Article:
Purpose: Culture may play an important role in contraceptive preference among young Hispanic women. We examined whether acculturationpredicted the use of different contraceptives, grouped by level of efficacy in preventing pregnancy. Methods: 1017 sexually active Hispanic women between the ages of 16 and 24 (mean age 20.69 ± 2.42 years) responded to a self-administered questionnaire. Data were analyzed using multinomial logistic regression. Results: Women low in acculturation (OR 1.79, CI 1.06-3.02) and bicultural (OR 2.66, CI 1.52-4.64) were more likely than women high in acculturation to have used no method of contraception than long-acting reversible contraception (LARC). Bicultural women were more likely to have used condoms than LARC (OR 2.51, CI 1.40-4.49) compared to women high in acculturation. Finally, women in low in acculturation (OR 1.98, CI 1.11-3.50) and bicultural (OR 1.88, CI 1.01-3.51) were more likely to have used cyclic hormonal contraception than LARC compared to women high in acculturation. Conclusions: Educational efforts should focus on young Hispanic women who are bicultural and low in acculturation in order to increase their use of more effective contraceptive methods and reduce the number of unplanned pregnancies among this population.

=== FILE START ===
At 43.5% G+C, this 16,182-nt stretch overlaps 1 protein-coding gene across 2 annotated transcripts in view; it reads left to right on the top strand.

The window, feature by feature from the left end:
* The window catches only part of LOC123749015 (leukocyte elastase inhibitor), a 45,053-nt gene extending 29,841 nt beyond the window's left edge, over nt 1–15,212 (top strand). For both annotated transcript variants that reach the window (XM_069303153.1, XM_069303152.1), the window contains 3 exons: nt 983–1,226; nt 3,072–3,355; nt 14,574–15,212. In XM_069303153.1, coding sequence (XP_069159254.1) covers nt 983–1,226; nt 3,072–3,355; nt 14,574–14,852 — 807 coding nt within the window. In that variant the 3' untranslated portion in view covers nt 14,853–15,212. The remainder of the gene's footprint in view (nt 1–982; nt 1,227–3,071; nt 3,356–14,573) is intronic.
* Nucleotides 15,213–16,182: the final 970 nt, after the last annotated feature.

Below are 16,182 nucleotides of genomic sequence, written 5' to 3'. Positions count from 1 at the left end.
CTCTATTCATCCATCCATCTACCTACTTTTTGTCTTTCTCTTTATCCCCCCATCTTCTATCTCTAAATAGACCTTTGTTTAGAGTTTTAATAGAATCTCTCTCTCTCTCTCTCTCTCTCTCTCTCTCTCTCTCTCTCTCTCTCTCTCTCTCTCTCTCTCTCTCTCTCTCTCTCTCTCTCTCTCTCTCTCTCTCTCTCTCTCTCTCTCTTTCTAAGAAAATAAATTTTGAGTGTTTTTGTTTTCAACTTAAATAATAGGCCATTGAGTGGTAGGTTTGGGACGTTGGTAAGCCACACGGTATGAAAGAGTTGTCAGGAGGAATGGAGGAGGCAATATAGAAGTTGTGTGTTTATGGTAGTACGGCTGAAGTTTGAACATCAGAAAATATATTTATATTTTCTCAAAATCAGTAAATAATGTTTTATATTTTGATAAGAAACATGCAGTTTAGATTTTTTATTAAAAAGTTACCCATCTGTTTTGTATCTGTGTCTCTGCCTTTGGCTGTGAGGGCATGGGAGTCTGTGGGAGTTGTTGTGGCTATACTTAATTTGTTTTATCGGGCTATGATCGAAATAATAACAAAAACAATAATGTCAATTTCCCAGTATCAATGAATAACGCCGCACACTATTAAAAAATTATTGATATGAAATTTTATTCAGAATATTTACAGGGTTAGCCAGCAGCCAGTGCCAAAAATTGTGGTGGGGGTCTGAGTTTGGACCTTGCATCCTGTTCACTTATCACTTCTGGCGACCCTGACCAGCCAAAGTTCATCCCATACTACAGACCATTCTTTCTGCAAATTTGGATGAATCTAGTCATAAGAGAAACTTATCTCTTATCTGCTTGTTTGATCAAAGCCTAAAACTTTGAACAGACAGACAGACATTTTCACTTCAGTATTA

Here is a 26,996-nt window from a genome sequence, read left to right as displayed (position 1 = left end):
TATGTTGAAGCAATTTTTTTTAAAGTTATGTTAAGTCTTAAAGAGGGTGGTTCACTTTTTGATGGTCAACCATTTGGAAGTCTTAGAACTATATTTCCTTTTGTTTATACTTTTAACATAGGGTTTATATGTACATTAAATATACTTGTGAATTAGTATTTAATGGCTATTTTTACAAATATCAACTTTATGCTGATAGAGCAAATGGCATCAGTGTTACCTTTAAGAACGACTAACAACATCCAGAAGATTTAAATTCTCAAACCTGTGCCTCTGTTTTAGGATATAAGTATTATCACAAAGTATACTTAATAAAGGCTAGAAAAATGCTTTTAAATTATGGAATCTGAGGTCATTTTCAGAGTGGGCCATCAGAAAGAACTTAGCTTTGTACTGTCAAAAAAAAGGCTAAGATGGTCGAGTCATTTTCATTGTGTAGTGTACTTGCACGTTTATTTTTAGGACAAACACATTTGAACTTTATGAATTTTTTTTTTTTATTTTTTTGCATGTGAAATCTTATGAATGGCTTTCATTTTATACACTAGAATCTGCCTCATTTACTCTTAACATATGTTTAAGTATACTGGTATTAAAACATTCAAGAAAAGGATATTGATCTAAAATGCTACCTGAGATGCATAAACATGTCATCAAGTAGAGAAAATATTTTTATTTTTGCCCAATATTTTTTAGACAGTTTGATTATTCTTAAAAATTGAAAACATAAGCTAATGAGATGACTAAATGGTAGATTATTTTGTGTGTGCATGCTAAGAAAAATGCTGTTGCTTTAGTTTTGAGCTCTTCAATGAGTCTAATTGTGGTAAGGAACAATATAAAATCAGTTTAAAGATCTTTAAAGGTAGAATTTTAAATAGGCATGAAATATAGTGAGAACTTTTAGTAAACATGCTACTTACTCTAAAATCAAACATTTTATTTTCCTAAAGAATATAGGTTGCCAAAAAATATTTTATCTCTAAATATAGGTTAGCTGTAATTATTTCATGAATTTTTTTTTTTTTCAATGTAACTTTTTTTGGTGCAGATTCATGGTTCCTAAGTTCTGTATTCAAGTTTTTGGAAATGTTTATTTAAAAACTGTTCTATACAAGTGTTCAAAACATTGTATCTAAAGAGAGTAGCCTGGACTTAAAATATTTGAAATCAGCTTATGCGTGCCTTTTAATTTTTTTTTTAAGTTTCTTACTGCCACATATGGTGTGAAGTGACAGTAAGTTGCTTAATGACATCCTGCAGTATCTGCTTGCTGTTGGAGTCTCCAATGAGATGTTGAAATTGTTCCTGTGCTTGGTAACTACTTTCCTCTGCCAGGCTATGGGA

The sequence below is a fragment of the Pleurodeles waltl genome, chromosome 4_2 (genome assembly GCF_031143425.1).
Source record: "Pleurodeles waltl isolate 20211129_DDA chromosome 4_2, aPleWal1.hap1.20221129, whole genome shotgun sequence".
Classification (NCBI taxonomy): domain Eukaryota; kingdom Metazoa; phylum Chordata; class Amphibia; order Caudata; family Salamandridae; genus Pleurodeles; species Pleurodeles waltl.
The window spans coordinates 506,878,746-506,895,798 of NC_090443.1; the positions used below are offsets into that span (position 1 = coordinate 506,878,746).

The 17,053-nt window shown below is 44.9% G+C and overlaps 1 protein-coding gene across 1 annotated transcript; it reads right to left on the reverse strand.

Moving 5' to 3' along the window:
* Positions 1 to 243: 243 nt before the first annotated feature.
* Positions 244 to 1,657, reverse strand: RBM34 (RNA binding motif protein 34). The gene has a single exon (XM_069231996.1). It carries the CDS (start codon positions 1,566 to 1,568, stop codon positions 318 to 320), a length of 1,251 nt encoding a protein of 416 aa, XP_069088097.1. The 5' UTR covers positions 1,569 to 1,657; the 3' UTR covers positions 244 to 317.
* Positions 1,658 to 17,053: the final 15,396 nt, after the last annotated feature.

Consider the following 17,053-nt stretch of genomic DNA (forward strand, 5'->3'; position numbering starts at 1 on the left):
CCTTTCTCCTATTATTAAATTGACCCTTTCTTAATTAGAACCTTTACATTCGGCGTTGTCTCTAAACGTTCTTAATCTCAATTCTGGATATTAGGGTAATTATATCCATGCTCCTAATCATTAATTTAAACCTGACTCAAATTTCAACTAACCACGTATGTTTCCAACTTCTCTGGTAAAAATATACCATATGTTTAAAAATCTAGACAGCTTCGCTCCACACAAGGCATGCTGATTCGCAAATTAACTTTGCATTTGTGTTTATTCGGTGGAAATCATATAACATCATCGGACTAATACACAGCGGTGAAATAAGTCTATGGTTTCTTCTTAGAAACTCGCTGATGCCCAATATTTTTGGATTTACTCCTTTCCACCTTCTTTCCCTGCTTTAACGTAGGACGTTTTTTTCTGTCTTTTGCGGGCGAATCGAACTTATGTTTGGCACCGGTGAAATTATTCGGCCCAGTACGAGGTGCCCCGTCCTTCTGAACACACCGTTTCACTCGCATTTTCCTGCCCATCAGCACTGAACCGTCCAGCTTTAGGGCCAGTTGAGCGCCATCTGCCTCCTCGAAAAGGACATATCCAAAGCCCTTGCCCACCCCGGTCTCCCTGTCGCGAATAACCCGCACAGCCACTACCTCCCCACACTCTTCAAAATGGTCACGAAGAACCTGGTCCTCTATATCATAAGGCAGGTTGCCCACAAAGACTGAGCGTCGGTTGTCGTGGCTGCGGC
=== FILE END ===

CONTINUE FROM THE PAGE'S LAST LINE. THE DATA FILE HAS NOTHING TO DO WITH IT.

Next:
- Birth Control
ASJC Scopus subject areas
- Pediatrics, Perinatology, and Child Health
- Obstetrics and Gynecology